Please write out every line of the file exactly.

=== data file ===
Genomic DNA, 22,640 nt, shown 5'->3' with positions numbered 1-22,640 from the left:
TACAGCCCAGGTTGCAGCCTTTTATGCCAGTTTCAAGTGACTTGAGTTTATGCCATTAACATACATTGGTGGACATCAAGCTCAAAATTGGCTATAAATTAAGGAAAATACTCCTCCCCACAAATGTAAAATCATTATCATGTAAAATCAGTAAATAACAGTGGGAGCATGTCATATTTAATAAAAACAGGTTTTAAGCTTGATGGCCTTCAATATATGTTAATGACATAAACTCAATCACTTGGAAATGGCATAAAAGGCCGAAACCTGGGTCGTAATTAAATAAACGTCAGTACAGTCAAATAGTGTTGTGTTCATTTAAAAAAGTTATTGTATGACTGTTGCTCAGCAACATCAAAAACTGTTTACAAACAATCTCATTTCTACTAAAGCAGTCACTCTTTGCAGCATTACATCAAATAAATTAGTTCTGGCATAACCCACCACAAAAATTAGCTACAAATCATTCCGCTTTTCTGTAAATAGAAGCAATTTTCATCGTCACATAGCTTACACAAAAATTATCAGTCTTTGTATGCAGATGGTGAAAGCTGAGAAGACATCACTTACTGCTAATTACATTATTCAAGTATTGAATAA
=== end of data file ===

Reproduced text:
Genomic DNA, 22,640 nt, shown 5'->3' with positions numbered 1-22,640 from the left:
TACAGCCCAGGTTGCAGCCTTTTATGCCAGTTTCAAGTGACTTGAGTTTATGCCATTAACATACATTGGTGGACATCAAGCTCAAAATTGGCTATAAATTAAGGAAAATACTCCTCCCCACAAATGTAAAATCATTATCATGTAAAATCAGTAAATAACAGTGGGAGCATGTCATATTTAATAAAAACAGGTTTTAAGCTTGATGGCCTTCAATATATGTTAATGACATAAACTCAATCACTTGGAAATGGCATAAAAGGCCGAAACCTGGGTCGTAATTAAATAAACGTCAGTACAGTCAAATAGTGTTGTGTTCATTTAAAAAAGTTATTGTATGACTGTTGCTCAGCAACATCAAAAACTGTTTACAAACAATCTCATTTCTACTAAAGCAGTCACTCTTTGCAGCATTACATCAAATAAATTAGTTCTGGCATAACCCACCACAAAAATTAGCTACAAATCATTCCGCTTTTCTGTAAATAGAAGCAATTTTCATCGTCACATAGCTTACACAAAAATTATCAGTCTTTGTATGCAGATGGTGAAAGCTGAGAAGACATCACTTACTGCTAATTACATTATTCAAGTATTGAATAA